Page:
A Seat on the Front Porch
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Coffee shop owners, hoteliers and others don't just want to give away free Wi-Fi. They want to use that wireless connection to greet their customers with on-screen branding messages, advertising, in-store promotions and other communications.
In short, they want to say howdy, and companies like Front Porch are here to make the howdy happen.
Founded in 1998, the company's technology offers simplified means of creating and managing communications between Wi-Fi providers and users. Recently, it scored a big win when its product was selected as the technology of choice by free-hotspot.com, Europes largest and fastest growing free wireless service network.
"Europe has the least Wi-Fi penetration, but it is growing the fastest," says Raul Vaughn, Director of Strategic Services at Front Porch. "Everyone we are talking to there is still talking about individual businesses putting up their own hotspots."
That's territory Front Porch knows well, having cultivated just such a market in the U.S. since its inception in the late 1990s. In this latest iteration, the company has teamed with Anacapa Holdings, parent company of free-hotspot.com. Anacapa will utilize Front Porch technology to help European Wi-Fi operators build an ad-supported network in a revenue sharing model, Vaughn says. free-hotspot.com works with local, multi-national and national advertisers and agencies to develop online marketing programs and initiatives intended to reach Wi-Fi users.
To make the most of this opportunity, Front Porch executives won't be relying just on their partners across the pond. The company already has opened a three-person office in London in an effort to have a direct presence in their target market. "We think it's pretty important to maintain contact with the customer," Vaughn says. "And when you have someone who speaks with a British accent, they say things so much nicer than we do."
Analysts say there is good reason for purveyors of hotspot-related technologies to be looking toward the Continent for business opportunities.
In 2005, two of the top three Wi-Fi enabled cities in the world were European: the top three were London, New York and Paris, according to the latest research from hotspot information and service provider JiWire. The trend held among the top three countries: the United States, the United Kingdom and Germany.
Yet even with its recent European coup, Front Porch is keeping one eye firmly fixed on the United States, where Vaughn says a shifting emphasis in the Wi-Fi market is driving significant growth opportunities. He's talking about the push toward municipal Wi-Fi, which he predicts will soon reshape the market for Wi-Fi technologies and services.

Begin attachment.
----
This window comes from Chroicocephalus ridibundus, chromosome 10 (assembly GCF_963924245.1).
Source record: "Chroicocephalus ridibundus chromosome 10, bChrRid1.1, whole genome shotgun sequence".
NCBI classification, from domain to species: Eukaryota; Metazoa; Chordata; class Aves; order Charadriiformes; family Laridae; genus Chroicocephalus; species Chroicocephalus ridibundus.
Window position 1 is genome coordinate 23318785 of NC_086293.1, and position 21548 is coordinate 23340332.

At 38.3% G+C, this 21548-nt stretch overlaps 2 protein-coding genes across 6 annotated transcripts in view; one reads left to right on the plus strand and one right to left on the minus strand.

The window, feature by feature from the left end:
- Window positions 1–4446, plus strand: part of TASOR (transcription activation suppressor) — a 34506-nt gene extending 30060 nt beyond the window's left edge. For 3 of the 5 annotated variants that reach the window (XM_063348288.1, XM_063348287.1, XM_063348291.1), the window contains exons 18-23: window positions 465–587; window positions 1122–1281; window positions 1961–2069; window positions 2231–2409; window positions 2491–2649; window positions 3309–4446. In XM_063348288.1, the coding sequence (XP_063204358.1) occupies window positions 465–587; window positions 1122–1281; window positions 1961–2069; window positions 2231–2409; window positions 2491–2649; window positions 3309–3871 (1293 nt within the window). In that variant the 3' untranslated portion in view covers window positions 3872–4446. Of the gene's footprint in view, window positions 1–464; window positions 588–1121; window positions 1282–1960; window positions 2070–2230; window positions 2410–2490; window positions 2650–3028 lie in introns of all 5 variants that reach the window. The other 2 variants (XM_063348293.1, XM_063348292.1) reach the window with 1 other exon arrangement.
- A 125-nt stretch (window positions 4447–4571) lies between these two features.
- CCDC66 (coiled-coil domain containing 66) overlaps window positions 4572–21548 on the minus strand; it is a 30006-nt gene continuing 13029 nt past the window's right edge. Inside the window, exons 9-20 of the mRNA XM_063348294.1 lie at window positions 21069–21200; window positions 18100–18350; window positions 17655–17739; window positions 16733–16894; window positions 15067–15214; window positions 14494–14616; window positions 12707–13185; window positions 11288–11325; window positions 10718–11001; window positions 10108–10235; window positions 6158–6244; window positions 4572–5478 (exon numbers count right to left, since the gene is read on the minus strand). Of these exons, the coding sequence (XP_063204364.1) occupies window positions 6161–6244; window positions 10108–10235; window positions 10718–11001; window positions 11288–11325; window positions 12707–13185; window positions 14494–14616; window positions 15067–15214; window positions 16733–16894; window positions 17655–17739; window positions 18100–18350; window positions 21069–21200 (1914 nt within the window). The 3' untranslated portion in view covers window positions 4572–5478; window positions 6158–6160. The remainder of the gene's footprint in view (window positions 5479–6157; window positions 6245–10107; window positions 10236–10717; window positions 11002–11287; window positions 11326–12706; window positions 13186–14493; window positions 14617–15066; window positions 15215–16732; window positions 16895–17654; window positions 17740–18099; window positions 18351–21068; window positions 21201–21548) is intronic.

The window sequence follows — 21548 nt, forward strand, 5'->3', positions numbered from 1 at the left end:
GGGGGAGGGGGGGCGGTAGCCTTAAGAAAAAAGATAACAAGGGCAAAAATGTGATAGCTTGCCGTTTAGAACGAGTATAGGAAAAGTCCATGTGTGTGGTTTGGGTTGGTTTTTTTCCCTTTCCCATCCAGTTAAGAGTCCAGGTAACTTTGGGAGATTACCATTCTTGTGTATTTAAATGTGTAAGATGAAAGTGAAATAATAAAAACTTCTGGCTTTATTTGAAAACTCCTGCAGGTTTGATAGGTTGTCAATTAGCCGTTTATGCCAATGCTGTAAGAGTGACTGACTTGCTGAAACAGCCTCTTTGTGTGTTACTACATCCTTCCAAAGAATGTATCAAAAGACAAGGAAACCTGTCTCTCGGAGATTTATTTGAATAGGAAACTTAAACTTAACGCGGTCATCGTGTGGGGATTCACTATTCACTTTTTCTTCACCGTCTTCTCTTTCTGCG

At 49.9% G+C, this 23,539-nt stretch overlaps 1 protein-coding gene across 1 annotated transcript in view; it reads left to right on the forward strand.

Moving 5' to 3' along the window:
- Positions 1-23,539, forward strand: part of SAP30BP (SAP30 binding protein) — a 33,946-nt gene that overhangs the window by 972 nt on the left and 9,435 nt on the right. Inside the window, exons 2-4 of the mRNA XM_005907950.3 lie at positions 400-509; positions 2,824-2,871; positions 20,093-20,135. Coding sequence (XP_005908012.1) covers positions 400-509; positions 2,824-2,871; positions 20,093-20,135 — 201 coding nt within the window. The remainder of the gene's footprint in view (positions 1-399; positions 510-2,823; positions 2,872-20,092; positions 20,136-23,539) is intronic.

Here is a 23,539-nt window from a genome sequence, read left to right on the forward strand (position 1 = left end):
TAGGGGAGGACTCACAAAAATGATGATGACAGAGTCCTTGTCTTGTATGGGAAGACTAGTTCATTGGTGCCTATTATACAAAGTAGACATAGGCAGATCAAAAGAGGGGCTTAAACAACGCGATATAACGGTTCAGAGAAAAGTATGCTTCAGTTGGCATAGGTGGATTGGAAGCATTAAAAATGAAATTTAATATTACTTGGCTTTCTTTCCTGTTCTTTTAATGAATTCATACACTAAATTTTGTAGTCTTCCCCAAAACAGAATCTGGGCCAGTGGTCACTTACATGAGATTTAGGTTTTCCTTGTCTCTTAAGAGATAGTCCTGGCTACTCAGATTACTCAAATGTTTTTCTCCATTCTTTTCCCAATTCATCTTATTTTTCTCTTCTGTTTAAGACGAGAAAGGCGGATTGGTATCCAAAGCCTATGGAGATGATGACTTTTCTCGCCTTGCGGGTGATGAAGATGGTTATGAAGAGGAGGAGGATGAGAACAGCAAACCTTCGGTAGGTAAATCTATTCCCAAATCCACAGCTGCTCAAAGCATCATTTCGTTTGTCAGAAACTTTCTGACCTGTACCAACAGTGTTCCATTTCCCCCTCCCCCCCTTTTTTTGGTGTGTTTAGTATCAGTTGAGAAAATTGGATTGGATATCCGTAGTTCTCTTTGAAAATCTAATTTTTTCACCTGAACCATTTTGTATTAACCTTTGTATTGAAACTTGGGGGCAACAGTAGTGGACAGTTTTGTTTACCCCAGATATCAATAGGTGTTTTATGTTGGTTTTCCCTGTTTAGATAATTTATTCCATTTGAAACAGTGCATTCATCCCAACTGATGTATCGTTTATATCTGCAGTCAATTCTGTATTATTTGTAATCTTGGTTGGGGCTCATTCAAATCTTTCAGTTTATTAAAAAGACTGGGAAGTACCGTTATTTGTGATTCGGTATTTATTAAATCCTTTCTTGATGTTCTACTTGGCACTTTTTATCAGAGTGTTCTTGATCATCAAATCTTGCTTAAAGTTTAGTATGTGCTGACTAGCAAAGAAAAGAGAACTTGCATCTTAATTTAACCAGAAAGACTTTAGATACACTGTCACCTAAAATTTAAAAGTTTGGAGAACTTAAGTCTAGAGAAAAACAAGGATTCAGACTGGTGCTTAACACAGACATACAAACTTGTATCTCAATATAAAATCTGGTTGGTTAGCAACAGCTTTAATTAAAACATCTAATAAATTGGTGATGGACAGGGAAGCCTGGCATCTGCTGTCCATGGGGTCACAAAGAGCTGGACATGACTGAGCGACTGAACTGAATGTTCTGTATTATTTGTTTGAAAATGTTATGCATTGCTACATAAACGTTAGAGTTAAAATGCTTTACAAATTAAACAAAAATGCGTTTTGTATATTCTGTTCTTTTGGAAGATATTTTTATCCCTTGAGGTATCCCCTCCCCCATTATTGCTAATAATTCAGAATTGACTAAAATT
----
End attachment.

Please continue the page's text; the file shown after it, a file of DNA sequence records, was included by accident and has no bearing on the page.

"In the U.S., the main focus right now is on municipal wireless in places like San Francisco and Philadelphia, with people wanting to [provide high-speed connectivity to] entire cities and provide free or low-cost access to every man, woman and child," Vaughn says.
Over the past year, numerous cities large and small have put the wheels in motion to deploy citywide networks. They're looking to wireless to enhance public services, boost economic development and make the Internet more readily available to citizens.
Vaughn says his company may have an early lead in that its core product readily translates from the hotspot model to the municipal realm. "At any time, our existing technology can be applied to municipal wireless," he says.
Instead of delivering ads, he suggests, the same technology could be used to send emergency alerts across a broad population.
To help spread the word, the company has launched a marketing push. It will sponsor free Wi-Fi access at this spring's Muni Wi-Fi conference in Atlanta, as well as at the W2i digital cities convention in Houston. The firm also has joined Intel's "Digital Communities" initiative, an effort to help pilot communities design, develop and deploy new technologies.
Thus, even as Front Porch pursues its new European opportunities, the company is pushing hard to grab a piece of this emerging municipal market. "And we are making some pretty good inroads," Vaughn says.